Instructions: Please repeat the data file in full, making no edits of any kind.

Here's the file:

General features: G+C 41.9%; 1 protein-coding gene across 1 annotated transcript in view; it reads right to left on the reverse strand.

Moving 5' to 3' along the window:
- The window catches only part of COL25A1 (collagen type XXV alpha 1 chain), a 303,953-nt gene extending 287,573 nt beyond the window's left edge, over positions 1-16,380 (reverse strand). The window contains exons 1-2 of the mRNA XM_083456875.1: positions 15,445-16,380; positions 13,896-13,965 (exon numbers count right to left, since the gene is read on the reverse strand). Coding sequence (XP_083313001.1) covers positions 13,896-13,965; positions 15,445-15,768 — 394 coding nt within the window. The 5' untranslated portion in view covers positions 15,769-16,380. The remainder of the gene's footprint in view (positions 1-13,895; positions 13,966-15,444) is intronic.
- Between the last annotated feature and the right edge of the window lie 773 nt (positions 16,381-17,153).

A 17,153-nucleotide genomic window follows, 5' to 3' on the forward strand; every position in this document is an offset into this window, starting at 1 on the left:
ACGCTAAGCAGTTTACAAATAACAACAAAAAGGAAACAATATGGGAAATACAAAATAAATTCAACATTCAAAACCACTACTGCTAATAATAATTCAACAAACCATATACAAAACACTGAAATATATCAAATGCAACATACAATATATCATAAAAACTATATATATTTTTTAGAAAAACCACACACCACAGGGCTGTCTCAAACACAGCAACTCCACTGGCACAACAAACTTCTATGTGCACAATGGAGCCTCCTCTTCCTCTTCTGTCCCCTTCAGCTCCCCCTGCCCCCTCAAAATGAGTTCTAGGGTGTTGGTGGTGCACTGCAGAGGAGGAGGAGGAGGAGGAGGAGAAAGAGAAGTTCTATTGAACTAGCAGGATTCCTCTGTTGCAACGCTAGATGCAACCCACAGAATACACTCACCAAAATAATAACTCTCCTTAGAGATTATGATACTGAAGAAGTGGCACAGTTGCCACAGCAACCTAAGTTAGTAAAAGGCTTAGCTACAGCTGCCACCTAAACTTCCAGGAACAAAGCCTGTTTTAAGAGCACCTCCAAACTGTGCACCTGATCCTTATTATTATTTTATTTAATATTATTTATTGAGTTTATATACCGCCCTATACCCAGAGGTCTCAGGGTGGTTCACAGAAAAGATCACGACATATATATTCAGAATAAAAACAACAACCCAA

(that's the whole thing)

General features: G+C 41.9%; 1 protein-coding gene across 1 annotated transcript in view; it reads right to left on the reverse strand.

Moving 5' to 3' along the window:
- The window catches only part of COL25A1 (collagen type XXV alpha 1 chain), a 303,953-nt gene extending 287,573 nt beyond the window's left edge, over positions 1-16,380 (reverse strand). The window contains exons 1-2 of the mRNA XM_083456875.1: positions 15,445-16,380; positions 13,896-13,965 (exon numbers count right to left, since the gene is read on the reverse strand). Coding sequence (XP_083313001.1) covers positions 13,896-13,965; positions 15,445-15,768 — 394 coding nt within the window. The 5' untranslated portion in view covers positions 15,769-16,380. The remainder of the gene's footprint in view (positions 1-13,895; positions 13,966-15,444) is intronic.
- Between the last annotated feature and the right edge of the window lie 773 nt (positions 16,381-17,153).

A 17,153-nucleotide genomic window follows, 5' to 3' on the forward strand; every position in this document is an offset into this window, starting at 1 on the left:
ACGCTAAGCAGTTTACAAATAACAACAAAAAGGAAACAATATGGGAAATACAAAATAAATTCAACATTCAAAACCACTACTGCTAATAATAATTCAACAAACCATATACAAAACACTGAAATATATCAAATGCAACATACAATATATCATAAAAACTATATATATTTTTTAGAAAAACCACACACCACAGGGCTGTCTCAAACACAGCAACTCCACTGGCACAACAAACTTCTATGTGCACAATGGAGCCTCCTCTTCCTCTTCTGTCCCCTTCAGCTCCCCCTGCCCCCTCAAAATGAGTTCTAGGGTGTTGGTGGTGCACTGCAGAGGAGGAGGAGGAGGAGGAGGAGAAAGAGAAGTTCTATTGAACTAGCAGGATTCCTCTGTTGCAACGCTAGATGCAACCCACAGAATACACTCACCAAAATAATAACTCTCCTTAGAGATTATGATACTGAAGAAGTGGCACAGTTGCCACAGCAACCTAAGTTAGTAAAAGGCTTAGCTACAGCTGCCACCTAAACTTCCAGGAACAAAGCCTGTTTTAAGAGCACCTCCAAACTGTGCACCTGATCCTTATTATTATTTTATTTAATATTATTTATTGAGTTTATATACCGCCCTATACCCAGAGGTCTCAGGGTGGTTCACAGAAAAGATCACGACATATATATTCAGAATAAAAACAACAACCCAA